The CNAG contributes to a study that validates the feasibility of epigenetic analysis for clinical application

Four new papers, co-published by several BLUEPRINT members and others in Nature Biotechnology and Nature Communications, mark the feasibility of epigenetic analysis for clinical diagnostics and precision medicine.


Epigenetic changes occur in all cancers, and in various other diseases. Measuring these changes provides unprecedented insights into the disease mechanisms at work in individual patients, which is important for better diagnosis and patient-specific treatment decisions.


In this series of four papers, led by Christoph Bock (CeMM Research Center for Molecular Medicine of the Austrian Academy of Science Vienna) and Stephan Beck (University College London, UCL), an international group of scientists have validated the feasibility of epigenetic analysis for clinical application.


The CNAG has contributed to two of these papers (#2 and #3). According to these studies epigenome sequencing technologies can allow for more comprehensive analysis of cancers - a key component in the development of targeted approaches to combat cancer.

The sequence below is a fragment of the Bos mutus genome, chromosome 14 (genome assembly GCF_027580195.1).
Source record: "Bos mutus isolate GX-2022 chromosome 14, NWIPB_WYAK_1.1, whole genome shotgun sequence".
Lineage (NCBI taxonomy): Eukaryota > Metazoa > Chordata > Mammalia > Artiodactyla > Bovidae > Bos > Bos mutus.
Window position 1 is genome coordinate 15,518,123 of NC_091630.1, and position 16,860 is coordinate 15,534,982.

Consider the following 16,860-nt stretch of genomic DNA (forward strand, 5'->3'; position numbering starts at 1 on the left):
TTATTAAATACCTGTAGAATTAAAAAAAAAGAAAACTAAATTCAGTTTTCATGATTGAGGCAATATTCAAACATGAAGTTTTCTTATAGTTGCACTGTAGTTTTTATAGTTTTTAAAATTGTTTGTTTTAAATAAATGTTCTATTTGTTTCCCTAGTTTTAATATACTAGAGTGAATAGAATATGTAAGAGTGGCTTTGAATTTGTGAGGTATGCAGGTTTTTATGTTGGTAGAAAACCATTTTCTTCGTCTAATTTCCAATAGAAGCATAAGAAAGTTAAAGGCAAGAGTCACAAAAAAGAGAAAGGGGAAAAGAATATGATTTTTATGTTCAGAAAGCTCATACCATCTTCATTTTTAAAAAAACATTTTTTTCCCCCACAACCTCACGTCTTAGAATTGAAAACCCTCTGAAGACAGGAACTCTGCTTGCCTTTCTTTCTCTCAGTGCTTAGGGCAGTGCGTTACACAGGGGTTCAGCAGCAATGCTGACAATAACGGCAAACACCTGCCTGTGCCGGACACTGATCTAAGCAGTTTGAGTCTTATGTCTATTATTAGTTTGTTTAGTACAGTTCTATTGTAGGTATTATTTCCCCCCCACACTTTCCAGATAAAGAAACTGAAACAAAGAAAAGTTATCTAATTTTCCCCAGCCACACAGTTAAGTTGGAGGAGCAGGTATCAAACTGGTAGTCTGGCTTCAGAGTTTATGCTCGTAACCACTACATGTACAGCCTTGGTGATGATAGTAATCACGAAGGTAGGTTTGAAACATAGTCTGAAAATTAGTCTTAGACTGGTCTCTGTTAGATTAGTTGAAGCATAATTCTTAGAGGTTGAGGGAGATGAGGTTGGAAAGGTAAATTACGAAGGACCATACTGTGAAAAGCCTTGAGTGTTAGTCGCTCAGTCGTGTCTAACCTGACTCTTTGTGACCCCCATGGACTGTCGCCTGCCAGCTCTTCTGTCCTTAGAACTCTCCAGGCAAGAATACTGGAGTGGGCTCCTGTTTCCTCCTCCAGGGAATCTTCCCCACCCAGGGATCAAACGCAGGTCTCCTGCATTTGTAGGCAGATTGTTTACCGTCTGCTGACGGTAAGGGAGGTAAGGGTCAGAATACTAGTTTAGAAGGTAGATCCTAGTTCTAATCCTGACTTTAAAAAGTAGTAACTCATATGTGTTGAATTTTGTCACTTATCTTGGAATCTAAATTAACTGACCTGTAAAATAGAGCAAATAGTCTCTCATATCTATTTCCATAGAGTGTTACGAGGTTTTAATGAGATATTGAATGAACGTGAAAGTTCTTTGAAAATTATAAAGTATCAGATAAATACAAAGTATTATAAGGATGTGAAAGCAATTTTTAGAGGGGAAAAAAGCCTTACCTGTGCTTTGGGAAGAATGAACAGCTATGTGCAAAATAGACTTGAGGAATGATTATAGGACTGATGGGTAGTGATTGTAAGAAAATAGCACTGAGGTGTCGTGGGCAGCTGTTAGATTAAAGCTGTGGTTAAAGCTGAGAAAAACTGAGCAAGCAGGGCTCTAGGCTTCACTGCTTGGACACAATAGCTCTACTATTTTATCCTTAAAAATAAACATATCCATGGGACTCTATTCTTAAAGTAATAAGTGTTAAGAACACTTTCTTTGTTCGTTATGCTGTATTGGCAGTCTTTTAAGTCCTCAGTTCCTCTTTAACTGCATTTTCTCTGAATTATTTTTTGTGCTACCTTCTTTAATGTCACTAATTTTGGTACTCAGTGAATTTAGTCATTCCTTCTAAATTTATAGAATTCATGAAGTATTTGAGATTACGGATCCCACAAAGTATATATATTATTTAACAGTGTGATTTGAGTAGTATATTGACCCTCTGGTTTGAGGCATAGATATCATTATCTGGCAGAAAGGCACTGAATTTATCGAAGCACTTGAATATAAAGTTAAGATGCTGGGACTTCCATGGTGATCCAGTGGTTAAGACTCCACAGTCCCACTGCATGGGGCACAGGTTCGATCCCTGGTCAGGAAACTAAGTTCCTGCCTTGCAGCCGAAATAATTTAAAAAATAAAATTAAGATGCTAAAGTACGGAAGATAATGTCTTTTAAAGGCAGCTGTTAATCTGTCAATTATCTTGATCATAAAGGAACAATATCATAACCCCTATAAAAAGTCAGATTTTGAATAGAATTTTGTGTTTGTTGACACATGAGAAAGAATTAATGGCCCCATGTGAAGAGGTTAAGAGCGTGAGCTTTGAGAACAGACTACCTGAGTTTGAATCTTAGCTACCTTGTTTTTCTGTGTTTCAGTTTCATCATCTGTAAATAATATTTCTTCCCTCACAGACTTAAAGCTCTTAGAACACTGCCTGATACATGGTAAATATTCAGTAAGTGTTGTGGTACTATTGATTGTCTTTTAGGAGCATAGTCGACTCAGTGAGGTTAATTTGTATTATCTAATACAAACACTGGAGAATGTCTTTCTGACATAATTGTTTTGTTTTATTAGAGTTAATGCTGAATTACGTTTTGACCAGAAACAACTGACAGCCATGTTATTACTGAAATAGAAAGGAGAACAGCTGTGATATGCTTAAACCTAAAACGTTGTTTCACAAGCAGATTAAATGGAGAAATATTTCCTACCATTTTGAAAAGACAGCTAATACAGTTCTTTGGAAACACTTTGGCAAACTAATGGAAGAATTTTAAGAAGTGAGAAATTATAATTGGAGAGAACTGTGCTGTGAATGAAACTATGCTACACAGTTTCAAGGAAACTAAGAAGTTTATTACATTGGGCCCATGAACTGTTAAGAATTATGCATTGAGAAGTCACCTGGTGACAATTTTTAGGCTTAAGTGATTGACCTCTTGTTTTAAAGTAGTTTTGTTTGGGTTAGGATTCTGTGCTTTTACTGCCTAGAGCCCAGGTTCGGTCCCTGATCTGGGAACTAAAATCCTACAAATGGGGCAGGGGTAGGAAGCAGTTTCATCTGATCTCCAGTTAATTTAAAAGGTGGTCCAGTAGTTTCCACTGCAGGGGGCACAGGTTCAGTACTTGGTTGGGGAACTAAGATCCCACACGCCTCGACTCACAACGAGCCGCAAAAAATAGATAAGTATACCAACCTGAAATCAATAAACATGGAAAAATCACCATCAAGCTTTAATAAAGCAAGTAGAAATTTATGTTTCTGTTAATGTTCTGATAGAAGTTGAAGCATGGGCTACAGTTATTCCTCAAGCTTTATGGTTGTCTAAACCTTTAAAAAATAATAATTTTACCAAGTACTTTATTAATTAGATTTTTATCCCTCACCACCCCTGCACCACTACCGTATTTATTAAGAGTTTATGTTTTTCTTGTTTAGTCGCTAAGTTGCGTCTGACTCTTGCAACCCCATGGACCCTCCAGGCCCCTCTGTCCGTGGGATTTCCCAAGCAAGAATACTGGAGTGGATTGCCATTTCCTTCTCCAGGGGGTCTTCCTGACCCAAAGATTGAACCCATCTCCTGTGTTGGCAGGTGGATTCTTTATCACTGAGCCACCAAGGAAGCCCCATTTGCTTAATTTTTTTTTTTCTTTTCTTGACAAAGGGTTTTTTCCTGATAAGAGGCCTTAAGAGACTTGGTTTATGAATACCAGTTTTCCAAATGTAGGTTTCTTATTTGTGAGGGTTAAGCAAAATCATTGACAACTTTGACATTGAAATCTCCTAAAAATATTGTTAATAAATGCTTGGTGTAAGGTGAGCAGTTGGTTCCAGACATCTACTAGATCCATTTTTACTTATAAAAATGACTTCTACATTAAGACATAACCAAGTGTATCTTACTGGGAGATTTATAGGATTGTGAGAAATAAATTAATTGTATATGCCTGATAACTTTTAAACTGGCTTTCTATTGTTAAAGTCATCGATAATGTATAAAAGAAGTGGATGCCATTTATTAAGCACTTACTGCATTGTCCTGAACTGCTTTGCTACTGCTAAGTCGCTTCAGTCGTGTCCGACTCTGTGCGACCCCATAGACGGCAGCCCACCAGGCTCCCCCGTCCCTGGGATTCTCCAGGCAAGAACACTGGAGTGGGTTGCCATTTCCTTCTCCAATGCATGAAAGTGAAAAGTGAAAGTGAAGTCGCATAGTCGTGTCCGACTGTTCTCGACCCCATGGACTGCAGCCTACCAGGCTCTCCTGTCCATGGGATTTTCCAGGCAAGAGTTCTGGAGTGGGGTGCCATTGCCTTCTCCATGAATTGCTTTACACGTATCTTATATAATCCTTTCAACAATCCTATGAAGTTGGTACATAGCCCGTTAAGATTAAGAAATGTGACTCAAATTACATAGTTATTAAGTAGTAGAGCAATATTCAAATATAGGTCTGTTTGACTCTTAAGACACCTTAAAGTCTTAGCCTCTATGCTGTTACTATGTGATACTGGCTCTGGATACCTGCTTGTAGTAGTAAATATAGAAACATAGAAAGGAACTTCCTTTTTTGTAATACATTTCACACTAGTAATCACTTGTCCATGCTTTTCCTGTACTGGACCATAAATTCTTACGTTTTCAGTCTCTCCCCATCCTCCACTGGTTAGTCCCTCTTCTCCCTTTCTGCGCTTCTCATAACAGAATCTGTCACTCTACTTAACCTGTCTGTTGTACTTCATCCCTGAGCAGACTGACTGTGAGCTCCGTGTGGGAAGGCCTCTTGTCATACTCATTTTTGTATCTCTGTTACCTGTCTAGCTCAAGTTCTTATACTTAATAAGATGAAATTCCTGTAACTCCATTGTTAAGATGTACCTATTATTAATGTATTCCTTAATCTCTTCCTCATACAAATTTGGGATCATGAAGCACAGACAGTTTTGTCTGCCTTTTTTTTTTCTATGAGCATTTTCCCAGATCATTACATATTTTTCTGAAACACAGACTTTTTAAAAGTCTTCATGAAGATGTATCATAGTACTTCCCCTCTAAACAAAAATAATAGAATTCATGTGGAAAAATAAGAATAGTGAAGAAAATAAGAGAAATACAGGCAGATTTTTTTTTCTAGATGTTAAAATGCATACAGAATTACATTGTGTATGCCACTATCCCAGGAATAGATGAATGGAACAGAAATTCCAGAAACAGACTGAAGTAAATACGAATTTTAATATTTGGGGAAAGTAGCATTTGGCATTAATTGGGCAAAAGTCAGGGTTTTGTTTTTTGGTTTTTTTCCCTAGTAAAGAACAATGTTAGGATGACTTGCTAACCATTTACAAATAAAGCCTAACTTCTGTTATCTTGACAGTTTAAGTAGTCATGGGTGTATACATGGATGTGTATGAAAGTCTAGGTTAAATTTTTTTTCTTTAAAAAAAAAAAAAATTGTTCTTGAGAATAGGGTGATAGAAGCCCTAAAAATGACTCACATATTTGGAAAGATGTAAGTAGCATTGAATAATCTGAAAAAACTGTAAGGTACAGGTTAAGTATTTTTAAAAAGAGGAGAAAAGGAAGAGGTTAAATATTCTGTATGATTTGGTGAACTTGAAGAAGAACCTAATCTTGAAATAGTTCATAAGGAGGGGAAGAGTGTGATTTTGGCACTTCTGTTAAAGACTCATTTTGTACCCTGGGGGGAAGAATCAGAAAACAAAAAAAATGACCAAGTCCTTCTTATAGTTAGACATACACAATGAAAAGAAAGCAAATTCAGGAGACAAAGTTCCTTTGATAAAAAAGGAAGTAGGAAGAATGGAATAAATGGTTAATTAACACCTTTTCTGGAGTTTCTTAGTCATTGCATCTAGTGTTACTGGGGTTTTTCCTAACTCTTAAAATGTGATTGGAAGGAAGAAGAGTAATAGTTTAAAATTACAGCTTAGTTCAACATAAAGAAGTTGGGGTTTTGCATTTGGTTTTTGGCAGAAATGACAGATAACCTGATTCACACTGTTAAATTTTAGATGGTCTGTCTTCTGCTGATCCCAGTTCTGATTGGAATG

Epigenetics is a relatively new and rapidly evolving area of cancer research and refers to chemical modifications to DNA that turn genes ‘on’ or ‘off’. These modifications do not change the DNA sequence itself but the way it functions. In this way, epigenetic modifications help determine cellular identity i.e what distinguishes a skin cell from a brain or other type of cell. Currently, sophisticated technologies exist that can be used to detect epigenetic changes in tissue samples. In many cancers, epigenetic variants are more frequent than genetic variants, so can therefore provide vital information for understanding how cancers develop and progress.


A key question for the researchers involved in the studies, was whether epigenome sequencing technologies could be improved to detect such modifications much more comprehensively and efficiently.


The papers include:

1.- Quantitative comparison of DNA methylation assyas for biomarker development and clinical applications. C. Bock et al. Nature Biotechnology

2.- Saturation analysis for whole-genome bisulfite sequencing data. Libertini et al. Nature Biotechnology

3.- Information recovery from low coverage whole-genome bisulfite sequencing. Libertini et al. Nature Communication

4.- Chromatin Accessibility maps of chronic lymphocytic leukemia identify subtype-specific epigenome signatures and transcription regulatory networks. Rendeiro, Schmidl, Strefford et al. Nature Communication


Image by Christoph Bock